Successfully Acclimating New Employees to the Workplace Pays DividendsBarbara Richman SPHR
May 14, 2014 — 2,982 views
This article originally was published in the Memphis Business Journal.
As employers express cautious optimism that the economic downturn is showing signs of recovery, it becomes more likely that they will begin to make plans for hiring. At the point when preparations are initiated, it will be timely for organizations to assess programs to attract and retain employees. One initial focus would be to look at orientation and onboarding efforts, recognizing that the manner in which employees are acclimated to the organization can positively influence their perspectives and commitment moving forward.
Orientation and onboarding are structured programs designed to introduce employees to the organization, positively influence their perceptions, and address mutual expectations for employment. Although both approaches share similar objectives and often are referred to interchangeably, there are distinctions that can be made.
New employee orientation programs usually begin on or shortly after the first day of employment and range from a few hours to several weeks. While some organizations schedule one meeting, others conduct follow-up sessions to increase the scope and retention of information presented. The content is adapted to meet organizational needs and typically includes an introduction to the overall organization, discussions of selected portions of the employee handbook, a review of employee benefits, and completion of necessary paperwork.
While onboarding programs can include orientation activities, they also provide a more in-depth and comprehensive assimilation process that normally extends from three months to one or two years in duration. This approach focuses on building a supportive environment and strengthening the employee’s involvement with the job, work team and organization as a whole.
Although both approaches have merit in integrating employees into the workplace, the choice depends on factors that include leadership perspectives and organizational size and resources, including time. Regardless of the program selected, the focus should be on examining ways to gain employees’ commitment to the organization and increase the potential for engagement, productivity and retention. With each, preparation is a requisite for success.
The following are a number of questions to consider in developing orientation and onboarding programs:
1. How can an environment be created in which new employees perceive that they are being welcomed and accepted as members of the organization’s team? There are numerous opportunities to assist employees in developing relationships and becoming a part of the department and organization. For example, employees can be introduced to management and co-workers. Tools, equipment and materials necessary for successful job performance can be furnished in a timely manner. Supervisors can be responsive to questions and inform employees of others who can provide necessary support.
2. Are employees given sufficient information about expectations for which they will be held accountable? Employees should receive an employee handbook and other information which will enable them to comply with policies, procedures and other workplace practices. Management within the employee’s department should communicate job, departmental and other work-related requirements.
3. Has the organization differentiated between information to be covered with all employees and that which should be provided to designated groups? For example, all newly hired employees should be introduced to fundamental aspects of the business, including its mission, values and products or services. Specific groups, such as employees in supervisory positions or jobs involving telecommuting, should be given additional information that is customized to meet their needs.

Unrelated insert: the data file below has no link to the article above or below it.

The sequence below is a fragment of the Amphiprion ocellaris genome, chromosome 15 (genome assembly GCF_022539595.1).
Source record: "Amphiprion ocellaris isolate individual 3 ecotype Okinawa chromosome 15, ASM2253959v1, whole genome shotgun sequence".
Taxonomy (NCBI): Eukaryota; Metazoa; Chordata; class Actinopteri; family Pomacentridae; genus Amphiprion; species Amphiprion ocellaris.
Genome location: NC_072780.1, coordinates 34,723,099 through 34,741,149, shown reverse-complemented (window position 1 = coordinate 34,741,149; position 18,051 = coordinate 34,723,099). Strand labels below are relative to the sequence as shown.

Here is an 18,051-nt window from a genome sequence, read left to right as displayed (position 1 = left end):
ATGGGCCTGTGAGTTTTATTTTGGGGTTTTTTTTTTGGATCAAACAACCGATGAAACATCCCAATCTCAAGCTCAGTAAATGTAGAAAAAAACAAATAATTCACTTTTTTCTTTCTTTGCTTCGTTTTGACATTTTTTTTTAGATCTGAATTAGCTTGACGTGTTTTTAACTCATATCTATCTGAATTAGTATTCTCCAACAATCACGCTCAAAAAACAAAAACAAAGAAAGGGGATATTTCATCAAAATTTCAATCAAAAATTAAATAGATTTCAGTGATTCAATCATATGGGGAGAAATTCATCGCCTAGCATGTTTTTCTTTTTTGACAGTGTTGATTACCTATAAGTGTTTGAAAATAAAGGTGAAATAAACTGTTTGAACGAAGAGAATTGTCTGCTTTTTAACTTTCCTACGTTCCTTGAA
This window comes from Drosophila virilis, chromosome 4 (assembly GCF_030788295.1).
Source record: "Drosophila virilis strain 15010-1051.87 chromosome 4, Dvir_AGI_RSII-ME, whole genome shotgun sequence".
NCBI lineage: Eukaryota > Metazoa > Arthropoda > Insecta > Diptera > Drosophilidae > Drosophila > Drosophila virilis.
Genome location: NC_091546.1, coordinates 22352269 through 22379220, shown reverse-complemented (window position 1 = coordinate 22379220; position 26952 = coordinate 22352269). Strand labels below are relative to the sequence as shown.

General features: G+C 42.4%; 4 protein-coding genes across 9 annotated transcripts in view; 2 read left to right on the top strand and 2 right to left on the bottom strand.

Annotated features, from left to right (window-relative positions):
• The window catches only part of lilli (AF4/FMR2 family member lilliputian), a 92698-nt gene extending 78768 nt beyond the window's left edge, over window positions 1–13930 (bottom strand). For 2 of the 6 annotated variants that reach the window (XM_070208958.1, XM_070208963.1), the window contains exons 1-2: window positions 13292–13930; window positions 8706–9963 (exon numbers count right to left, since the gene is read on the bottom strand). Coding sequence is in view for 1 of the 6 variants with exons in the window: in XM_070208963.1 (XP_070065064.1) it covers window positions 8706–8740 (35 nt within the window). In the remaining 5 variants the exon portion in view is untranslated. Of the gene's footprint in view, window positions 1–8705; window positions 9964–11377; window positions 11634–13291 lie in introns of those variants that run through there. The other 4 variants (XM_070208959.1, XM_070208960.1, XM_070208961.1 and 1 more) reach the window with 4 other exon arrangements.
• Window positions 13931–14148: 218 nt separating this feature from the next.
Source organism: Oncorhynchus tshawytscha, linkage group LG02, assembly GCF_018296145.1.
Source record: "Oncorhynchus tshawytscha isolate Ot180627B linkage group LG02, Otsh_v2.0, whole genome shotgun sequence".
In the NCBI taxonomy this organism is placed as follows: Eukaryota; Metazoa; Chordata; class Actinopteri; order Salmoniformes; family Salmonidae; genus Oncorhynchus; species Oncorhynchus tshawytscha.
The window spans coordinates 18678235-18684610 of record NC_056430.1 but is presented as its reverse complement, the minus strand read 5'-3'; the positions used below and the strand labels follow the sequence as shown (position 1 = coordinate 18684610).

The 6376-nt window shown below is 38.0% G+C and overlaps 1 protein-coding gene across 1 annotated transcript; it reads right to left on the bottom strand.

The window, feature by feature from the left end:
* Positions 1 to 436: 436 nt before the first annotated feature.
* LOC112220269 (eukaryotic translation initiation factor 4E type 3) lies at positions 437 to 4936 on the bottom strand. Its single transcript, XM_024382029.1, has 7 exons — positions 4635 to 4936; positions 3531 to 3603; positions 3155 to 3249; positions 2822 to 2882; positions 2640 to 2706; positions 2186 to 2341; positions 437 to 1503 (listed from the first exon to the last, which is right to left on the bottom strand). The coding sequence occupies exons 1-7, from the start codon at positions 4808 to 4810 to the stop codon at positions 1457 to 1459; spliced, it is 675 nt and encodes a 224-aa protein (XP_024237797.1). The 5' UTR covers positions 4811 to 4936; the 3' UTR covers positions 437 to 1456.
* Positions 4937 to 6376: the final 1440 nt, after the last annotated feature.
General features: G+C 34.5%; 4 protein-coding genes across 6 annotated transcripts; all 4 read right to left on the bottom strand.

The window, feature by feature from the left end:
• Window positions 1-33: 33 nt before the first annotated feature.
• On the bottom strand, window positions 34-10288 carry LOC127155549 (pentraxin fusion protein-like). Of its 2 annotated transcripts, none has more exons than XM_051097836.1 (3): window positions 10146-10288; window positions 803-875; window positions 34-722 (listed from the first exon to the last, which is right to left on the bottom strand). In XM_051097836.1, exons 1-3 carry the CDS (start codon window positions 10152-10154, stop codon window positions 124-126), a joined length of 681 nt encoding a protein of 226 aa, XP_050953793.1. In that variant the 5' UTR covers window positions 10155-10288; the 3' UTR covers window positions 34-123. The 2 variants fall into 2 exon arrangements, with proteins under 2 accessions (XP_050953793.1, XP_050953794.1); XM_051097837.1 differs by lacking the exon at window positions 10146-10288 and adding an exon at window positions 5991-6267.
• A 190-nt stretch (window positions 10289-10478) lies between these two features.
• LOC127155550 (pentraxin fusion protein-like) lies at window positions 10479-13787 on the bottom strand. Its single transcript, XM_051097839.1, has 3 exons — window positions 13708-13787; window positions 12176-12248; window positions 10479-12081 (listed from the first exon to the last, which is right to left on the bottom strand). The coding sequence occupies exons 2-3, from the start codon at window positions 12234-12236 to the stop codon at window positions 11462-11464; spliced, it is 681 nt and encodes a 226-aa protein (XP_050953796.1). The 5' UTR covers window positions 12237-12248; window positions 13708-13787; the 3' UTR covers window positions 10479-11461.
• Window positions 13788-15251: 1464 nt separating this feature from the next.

4. Do employees understand the functions of departments within the organization, how their positions relate to other departments, and the impact that their work has on the overall organization? Employees will become more engaged and capable of communicating effectively with other departments and customers if they understand the general functions of all departments and the relationship between the work they perform and work performed by other areas of the organization. Engagement also should increase if employees understand the contribution of their work to the organization as a whole.
5. Does supervision provide performance feedback to employees on a regular basis throughout their initial periods of employment? While ongoing feedback regarding strengths and areas of improvement allows every employee to understand how they can become successful in meeting job requirements, it is essential for new employees. If there are disparities between these requirements and actual performance, supervision should discuss specific improvements and provide appropriate training or other assistance to enable employees to bridge those gaps.
6. Does management provide opportunities for newly hired employees to be exposed to role models? Employees can be influenced positively by exposure to co-workers and others who are effective in carrying out their job duties and responsibilities and who consistently display behaviors that the organization values. This exposure can be accomplished in a variety of ways that include providing times for employees to observe or be trained by role models and implementing mentorship or similar programs.
Barbara Richman SPHR
Barbara Richman, SPHR, is a senior consultant with HR Mpact, a human resource consulting firm, www.hr-mpact.com. She can be reached at (901) 685-9084 or [email protected] This article has been written to provide readers with general information on the topic and is not intended to be used as a source of legal advice.